“I’m so entrenched in those ideas… I’d written a novel in the third person from the viewpoint of the woman. For Amy, I took the sex part out of it. When I write fiction about women, I tend to write them as my sister, or my mother. I don’t want to fall in love with them.” Willy says.
His songwriting takes a similar mindset to that of his novel-writing, as he explains:
“My heart is the same in both song and novel, what interests me, scares me, troubles me, they’re the same. My characters all seem to live on the same street and usually my songs could be the soundtracks to the stories. But early on as a songwriter I became a narrative writer, it just made more sense to me, it was easier to get my point across that way.”
Colfax could be the soundtrack to many films already made, set in the midwest, road-trips and dusty never-ending roads. Parallels between Jack Kerouac’s novel, On The Road and pedal steel from Tucker Jackson adds to this fragility. But there is something so compelling and beautiful, which sets this album apart — and that is author, Willy Vlautin. A genuine intuition for his characters and a wisdom, that can only come through pain and overcoming struggle, that reflects within his work. Final track 82nd Street brings us back to the transient nature of the main character, perhaps a metaphor for her own journey and the more hopeful future she is now headed towards:
“Past the girl still on the streets, going home undone and used up,
already beginning to rust…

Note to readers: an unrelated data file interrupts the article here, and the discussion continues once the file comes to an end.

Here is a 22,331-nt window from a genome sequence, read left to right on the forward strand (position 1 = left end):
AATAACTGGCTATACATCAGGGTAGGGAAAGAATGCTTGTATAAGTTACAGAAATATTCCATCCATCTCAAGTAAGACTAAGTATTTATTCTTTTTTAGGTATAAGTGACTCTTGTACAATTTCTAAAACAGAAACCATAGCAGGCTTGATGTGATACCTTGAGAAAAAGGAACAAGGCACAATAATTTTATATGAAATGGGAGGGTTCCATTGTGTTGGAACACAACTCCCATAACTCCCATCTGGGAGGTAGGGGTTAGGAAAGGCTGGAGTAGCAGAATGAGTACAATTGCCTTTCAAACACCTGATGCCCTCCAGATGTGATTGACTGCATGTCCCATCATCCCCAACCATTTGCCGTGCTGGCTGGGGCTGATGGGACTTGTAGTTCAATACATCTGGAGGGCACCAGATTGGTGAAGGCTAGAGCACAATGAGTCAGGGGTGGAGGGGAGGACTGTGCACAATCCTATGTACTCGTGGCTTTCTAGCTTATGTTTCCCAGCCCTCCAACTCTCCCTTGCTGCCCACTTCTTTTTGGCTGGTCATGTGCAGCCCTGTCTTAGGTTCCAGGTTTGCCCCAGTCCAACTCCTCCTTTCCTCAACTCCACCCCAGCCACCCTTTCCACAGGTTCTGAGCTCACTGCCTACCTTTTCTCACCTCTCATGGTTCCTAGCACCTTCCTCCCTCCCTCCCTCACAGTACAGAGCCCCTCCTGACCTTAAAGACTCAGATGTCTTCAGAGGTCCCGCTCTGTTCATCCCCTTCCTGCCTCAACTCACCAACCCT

The sun is coming up
I ain’t done in, I’m just getting up”
“Characters that are resilient, kind of beat-up. That’s a subject I’m really fascinated with.”
Willy Vlautin has written four novels: The Motel Life, Northline, Lean on Pete, and published this year, The Free. It is this fuel for the fire, which Willy has drawn on in his own fictional works, and songwriting — both in his band Richmond Fontaine, and latterly, with The Delines.
“I wrote a bunch of songs thinking of Amy in terms of…not so much in terms of being a woman, but in terms of struggling and being resilient.” Willy says.
“In writing Colfax I wanted a late night groove record. I wanted to mix country, soul and atmosphere and marry it to lyrics that were intense and dark, but not bleak. I wanted to make a working class, beat-up, but tough, woman’s record. I wanted Amy’s voice to be the main thing ’cause she’s so damn good and cool. I wanted the record to be the kind you could put on late at night…” He continues.
“I was so nervous that she wouldn’t want to be a part of it, but luckily, she liked it.” Willy recalls.
And thankfully for us, she was keen to take on this project too, because the world definitely needs these songs, and the stories told with a tender and gracious resilience. Resignation happens, but it never stays for long. And this record is a testament to the certainty that nothing is ever hopeless forever.
The Delines will continue their tour tonight in Leeds with the following dates lined up…
- 19th June Brudnell Social Club, Leeds
- 20th June Oran Mor, Glasgow,
- 21st June Jumpin Hot Jamboree, Newcastle
- 22nd June Green Door Store in Brighton
All words by Melz Durston. This is Melz’s first piece of writing for Louder Than War.